With the high degree of uncertainty in the investing world today, investors naturally gravitate to investments perceived as low risk. Whether bidding up the prices of U.S. Treasury Bonds, or parking money in low volatility stocks with predictable earnings streams like utility stocks, investors seem happy to place money in these asset classes without regard to the prospect of future returns.
The future returns of Treasury bonds are easy to calculate. It only takes a minute for a high-schooler to be able to figure out the future return of the 10 year Treasury bond. Calculating the future return of a utility stock gets a little more complicated. It’s not rocket science mind you, but it does take a little more knowledge to get to a satisfactory conclusion.
Case in Point: Consolidated Edison (ED)
According to Morningstar, for the month ending May 31st, 2012, the 1, 3, and 5 year total returns for Con Ed including dividends are 23.85%, 23.42% and 9.62% respectively. Everyone will agree that this is a batch of very healthy returns especially considering the difficulty of the period represented.
Historic rates of return are good to know but they tell us nothing about the future and after all, that’s all that matters in the world of investing. There are numerous ways to attempt to calculate a company’s future return but I would like to highlight a simple and yet effective way to make a decent projection. This idea is put forth by Mary Buffett and David Clark in their recent book: The Warren Buffett Stock Portfolio, Warren Buffett Stock Picks: Why and When He is investing in Them. (You can also hear my interview with Mary and David on my radio show: http://www.onthemoneyradio.org/guests/uploads/784.mp3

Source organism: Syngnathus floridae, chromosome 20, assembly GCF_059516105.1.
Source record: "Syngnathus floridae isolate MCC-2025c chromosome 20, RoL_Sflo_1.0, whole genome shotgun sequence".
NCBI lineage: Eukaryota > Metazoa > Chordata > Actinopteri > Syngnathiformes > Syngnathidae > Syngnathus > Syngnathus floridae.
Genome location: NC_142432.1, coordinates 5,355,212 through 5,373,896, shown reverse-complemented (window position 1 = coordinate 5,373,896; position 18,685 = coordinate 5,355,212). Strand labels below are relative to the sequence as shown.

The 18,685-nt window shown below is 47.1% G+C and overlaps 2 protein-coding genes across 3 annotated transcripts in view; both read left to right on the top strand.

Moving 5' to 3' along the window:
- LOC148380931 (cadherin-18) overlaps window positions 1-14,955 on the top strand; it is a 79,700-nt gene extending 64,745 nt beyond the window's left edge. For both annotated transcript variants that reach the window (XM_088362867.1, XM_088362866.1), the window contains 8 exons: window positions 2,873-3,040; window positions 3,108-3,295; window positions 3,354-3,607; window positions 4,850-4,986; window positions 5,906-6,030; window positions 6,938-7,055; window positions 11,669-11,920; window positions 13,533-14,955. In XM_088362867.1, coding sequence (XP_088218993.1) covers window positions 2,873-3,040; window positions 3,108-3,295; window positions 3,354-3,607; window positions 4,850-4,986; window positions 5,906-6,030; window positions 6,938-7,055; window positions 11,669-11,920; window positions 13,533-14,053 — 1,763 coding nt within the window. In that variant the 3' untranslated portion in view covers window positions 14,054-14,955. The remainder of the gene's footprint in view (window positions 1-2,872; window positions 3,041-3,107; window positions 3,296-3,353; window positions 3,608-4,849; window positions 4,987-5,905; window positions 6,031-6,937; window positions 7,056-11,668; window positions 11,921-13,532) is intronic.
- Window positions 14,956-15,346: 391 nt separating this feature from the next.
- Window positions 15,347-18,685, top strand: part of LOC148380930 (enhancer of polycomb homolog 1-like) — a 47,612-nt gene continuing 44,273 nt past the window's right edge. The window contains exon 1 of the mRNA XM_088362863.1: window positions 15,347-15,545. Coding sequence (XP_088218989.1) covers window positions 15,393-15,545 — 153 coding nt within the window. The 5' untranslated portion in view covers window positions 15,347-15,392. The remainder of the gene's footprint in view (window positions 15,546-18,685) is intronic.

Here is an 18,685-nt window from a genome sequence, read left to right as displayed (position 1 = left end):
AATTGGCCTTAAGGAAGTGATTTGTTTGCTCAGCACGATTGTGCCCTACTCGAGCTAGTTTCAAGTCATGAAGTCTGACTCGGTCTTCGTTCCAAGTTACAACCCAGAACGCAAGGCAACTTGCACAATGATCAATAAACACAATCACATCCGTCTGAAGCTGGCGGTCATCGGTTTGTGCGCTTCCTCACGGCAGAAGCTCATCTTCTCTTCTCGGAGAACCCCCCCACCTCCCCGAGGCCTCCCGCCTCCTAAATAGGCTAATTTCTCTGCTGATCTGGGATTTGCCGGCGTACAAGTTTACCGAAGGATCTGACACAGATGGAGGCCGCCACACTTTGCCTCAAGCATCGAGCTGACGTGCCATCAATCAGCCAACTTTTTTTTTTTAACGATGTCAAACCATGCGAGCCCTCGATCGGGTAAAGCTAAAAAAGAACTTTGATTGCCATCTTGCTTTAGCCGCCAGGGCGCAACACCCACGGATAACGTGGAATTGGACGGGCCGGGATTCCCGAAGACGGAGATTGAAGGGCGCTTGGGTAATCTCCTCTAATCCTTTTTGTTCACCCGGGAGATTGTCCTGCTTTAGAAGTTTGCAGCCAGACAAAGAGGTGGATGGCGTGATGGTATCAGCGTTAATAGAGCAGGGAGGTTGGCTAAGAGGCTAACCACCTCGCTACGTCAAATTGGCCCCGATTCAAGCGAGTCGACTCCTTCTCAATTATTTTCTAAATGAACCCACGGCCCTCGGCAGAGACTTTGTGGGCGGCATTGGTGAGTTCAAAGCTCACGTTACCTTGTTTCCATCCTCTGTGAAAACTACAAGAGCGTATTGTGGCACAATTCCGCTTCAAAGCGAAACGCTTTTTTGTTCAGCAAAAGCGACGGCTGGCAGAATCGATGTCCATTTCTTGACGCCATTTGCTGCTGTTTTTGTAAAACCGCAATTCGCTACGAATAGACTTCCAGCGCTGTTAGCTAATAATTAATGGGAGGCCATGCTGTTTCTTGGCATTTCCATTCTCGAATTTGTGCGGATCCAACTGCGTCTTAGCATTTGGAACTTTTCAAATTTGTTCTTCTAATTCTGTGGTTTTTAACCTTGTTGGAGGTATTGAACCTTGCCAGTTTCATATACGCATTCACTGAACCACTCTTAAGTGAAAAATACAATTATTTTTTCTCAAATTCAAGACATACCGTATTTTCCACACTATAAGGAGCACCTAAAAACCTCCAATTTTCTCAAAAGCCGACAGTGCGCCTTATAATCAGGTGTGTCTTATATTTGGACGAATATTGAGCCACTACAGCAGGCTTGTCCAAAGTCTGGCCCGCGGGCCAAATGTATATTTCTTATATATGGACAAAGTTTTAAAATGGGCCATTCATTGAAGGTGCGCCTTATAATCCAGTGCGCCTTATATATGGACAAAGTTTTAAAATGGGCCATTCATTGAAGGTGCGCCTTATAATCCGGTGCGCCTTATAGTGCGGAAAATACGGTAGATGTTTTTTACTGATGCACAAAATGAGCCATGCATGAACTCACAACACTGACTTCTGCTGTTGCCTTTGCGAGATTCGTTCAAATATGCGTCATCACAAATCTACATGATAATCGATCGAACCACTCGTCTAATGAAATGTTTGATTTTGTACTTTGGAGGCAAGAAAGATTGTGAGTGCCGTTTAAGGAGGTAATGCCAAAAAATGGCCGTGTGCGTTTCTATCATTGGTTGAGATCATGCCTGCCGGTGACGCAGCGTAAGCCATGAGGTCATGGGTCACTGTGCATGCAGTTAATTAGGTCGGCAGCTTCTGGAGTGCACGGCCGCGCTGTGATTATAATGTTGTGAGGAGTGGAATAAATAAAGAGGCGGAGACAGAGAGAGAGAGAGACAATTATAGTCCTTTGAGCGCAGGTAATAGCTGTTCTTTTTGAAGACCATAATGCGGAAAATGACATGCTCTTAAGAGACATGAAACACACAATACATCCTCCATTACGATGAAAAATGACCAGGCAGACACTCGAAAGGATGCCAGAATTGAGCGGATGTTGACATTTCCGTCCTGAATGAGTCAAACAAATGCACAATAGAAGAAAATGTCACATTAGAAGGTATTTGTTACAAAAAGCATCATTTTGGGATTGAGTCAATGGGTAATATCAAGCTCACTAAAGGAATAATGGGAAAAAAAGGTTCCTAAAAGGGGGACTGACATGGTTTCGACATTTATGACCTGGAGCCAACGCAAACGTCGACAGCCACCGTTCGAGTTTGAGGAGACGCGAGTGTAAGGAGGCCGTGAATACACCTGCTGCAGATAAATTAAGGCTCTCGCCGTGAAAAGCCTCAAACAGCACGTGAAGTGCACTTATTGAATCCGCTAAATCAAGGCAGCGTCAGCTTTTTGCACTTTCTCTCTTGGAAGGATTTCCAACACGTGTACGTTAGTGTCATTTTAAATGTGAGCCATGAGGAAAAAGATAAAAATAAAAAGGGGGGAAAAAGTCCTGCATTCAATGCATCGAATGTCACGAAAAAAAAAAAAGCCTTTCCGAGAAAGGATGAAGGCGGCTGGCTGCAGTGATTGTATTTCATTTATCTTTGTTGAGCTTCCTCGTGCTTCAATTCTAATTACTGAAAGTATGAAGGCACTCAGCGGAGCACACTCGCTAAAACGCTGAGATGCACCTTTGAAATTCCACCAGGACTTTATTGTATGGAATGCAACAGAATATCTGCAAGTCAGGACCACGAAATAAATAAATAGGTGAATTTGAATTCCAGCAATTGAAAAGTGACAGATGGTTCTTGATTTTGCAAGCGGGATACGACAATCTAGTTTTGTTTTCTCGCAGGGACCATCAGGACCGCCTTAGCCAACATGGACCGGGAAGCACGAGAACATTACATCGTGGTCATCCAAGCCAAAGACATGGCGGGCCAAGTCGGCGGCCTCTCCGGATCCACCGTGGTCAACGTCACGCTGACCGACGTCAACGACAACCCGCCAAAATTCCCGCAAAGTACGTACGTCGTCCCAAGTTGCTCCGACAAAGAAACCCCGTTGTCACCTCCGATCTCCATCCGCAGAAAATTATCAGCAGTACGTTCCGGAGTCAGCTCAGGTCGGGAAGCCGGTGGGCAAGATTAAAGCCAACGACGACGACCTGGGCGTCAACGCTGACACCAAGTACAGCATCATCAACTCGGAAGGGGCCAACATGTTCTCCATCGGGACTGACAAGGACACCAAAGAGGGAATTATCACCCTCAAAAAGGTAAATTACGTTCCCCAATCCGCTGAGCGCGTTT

Here is how the calculation goes.
First we gather a couple of basic inputs; 1) The annual earnings per share 10 years ago and 2) the most recent EPS. 3) The current dividend rate, 4) the current price and 5) the lowest price to earnings ratio in the previous 10 years. The idea is to capture a long enough time frame to smooth out the business cycle and the authors feel 10 years is sufficient.
You will also need a CAGR (Compound Annual Growth) calculator (available on line) or as I have done, create a spreadsheet using IRR formulas to do the work for you.
Here is a table with the inputs for Con Ed.
Earnings in 2001
Earnings latest year
Dividend at today's rate
Current Price 6/14/12
Lowest PE- last 10 years
These inputs create the following calculations:
EPS Growth last 10 years: 1.71%
Earnings per share in 10 years at 1.71% CAGR: $4.25
Future Price Estimate (Future EPS X Lowest PE): $32.33
10 years of dividend earnings at $2.42 per year: $24.20
Total value at the end of 10 years: $56.53
Future Estimated Rate of Return at the Current Price: -.92%
Perhaps using the lowest PE is too stringent. Using a rough estimate of the average PE over the last 10 years of 15.2, the future CAGR rises to only 3.66% which is less than the current dividend yield.
Some may argue there are better measures than earnings per share for capital intensive companies. EBITDA and Free Cash Flow are often cited as superior yardsticks. Con Ed fails in these measures as well. According to Gurufocus.com, the 10 year growth of EBITDA and Free Cash Flow has been 1.7% and 0%, respectively. These numbers do not help the case for an investment in Con Ed.
At the current price, call it a bubble or just a crowded trade, the bottom line remains that in spite of the high dividend and perceived element of safety, Con Ed, in my opinion, is anything BUT safe. Always remember that you can buy a terrific company with the best balance sheet, the cleanest financials and most wonderful prospects for the future (Con Ed would NOT be included in this list) yet make the most serious mistake of all; the mistake of paying too much.
Hopefully, this exercise will help you to avoid that mistake. It is a good time to take profits and look elsewhere.